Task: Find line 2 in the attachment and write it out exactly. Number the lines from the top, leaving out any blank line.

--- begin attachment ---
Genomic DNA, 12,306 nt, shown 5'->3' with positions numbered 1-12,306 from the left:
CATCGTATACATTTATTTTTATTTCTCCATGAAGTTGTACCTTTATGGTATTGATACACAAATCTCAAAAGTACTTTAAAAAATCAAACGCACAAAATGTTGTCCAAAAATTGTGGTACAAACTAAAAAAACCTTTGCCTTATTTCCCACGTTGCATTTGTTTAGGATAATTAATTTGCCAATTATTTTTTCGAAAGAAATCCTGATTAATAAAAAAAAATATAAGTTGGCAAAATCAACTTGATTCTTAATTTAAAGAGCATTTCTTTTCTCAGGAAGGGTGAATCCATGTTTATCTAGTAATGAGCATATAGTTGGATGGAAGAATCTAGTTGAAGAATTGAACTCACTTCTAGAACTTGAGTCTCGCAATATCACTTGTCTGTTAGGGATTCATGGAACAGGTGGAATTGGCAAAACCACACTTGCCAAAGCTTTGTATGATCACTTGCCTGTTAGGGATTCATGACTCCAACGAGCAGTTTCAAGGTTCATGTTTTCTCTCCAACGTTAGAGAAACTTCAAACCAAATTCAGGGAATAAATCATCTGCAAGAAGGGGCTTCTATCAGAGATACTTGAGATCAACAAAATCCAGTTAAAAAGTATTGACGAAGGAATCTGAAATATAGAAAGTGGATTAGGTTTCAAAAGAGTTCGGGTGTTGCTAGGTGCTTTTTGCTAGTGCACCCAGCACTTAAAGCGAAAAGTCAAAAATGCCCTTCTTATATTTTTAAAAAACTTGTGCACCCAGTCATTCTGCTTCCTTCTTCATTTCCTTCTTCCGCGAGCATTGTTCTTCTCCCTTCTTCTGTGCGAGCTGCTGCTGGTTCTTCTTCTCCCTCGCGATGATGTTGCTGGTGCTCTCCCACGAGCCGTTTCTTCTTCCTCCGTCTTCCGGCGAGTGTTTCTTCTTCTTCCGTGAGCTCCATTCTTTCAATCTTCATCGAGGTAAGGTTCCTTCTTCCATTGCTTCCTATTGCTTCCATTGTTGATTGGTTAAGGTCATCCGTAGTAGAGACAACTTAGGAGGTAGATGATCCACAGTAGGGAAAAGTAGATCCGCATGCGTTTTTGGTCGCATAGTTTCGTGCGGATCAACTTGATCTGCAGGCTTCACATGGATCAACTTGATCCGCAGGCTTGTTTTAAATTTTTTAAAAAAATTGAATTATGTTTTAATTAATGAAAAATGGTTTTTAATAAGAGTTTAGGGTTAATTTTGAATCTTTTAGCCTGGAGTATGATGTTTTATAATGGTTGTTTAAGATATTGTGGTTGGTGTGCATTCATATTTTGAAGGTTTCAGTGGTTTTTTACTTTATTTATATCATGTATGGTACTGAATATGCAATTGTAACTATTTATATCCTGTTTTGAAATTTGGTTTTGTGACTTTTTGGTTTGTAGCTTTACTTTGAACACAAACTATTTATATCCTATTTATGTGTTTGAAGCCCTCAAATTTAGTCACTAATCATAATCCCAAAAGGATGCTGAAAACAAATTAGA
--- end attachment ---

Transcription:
CATCGTATACATTTATTTTTATTTCTCCATGAAGTTGTACCTTTATGGTATTGATACACAAATCTCAAAAGTACTTTAAAAAATCAAACGCACAAAATGTTGTCCAAAAATTGTGGTACAAACTAAAAAAACCTTTGCCTTATTTCCCACGTTGCATTTGTTTAGGATAATTAATTTGCCAATTATTTTTTCGAAAGAAATCCTGATTAATAAAAAAAAATATAAGTTGGCAAAATCAACTTGATTCTTAATTTAAAGAGCATTTCTTTTCTCAGGAAGGGTGAATCCATGTTTATCTAGTAATGAGCATATAGTTGGATGGAAGAATCTAGTTGAAGAATTGAACTCACTTCTAGAACTTGAGTCTCGCAATATCACTTGTCTGTTAGGGATTCATGGAACAGGTGGAATTGGCAAAACCACACTTGCCAAAGCTTTGTATGATCACTTGCCTGTTAGGGATTCATGACTCCAACGAGCAGTTTCAAGGTTCATGTTTTCTCTCCAACGTTAGAGAAACTTCAAACCAAATTCAGGGAATAAATCATCTGCAAGAAGGGGCTTCTATCAGAGATACTTGAGATCAACAAAATCCAGTTAAAAAGTATTGACGAAGGAATCTGAAATATAGAAAGTGGATTAGGTTTCAAAAGAGTTCGGGTGTTGCTAGGTGCTTTTTGCTAGTGCACCCAGCACTTAAAGCGAAAAGTCAAAAATGCCCTTCTTATATTTTTAAAAAACTTGTGCACCCAGTCATTCTGCTTCCTTCTTCATTTCCTTCTTCCGCGAGCATTGTTCTTCTCCCTTCTTCTGTGCGAGCTGCTGCTGGTTCTTCTTCTCCCTCGCGATGATGTTGCTGGTGCTCTCCCACGAGCCGTTTCTTCTTCCTCCGTCTTCCGGCGAGTGTTTCTTCTTCTTCCGTGAGCTCCATTCTTTCAATCTTCATCGAGGTAAGGTTCCTTCTTCCATTGCTTCCTATTGCTTCCATTGTTGATTGGTTAAGGTCATCCGTAGTAGAGACAACTTAGGAGGTAGATGATCCACAGTAGGGAAAAGTAGATCCGCATGCGTTTTTGGTCGCATAGTTTCGTGCGGATCAACTTGATCTGCAGGCTTCACATGGATCAACTTGATCCGCAGGCTTGTTTTAAATTTTTTAAAAAAATTGAATTATGTTTTAATTAATGAAAAATGGTTTTTAATAAGAGTTTAGGGTTAATTTTGAATCTTTTAGCCTGGAGTATGATGTTTTATAATGGTTGTTTAAGATATTGTGGTTGGTGTGCATTCATATTTTGAAGGTTTCAGTGGTTTTTTACTTTATTTATATCATGTATGGTACTGAATATGCAATTGTAACTATTTATATCCTGTTTTGAAATTTGGTTTTGTGACTTTTTGGTTTGTAGCTTTACTTTGAACACAAACTATTTATATCCTATTTATGTGTTTGAAGCCCTCAAATTTAGTCACTAATCATAATCCCAAAAGGATGCTGAAAACAAATTAGA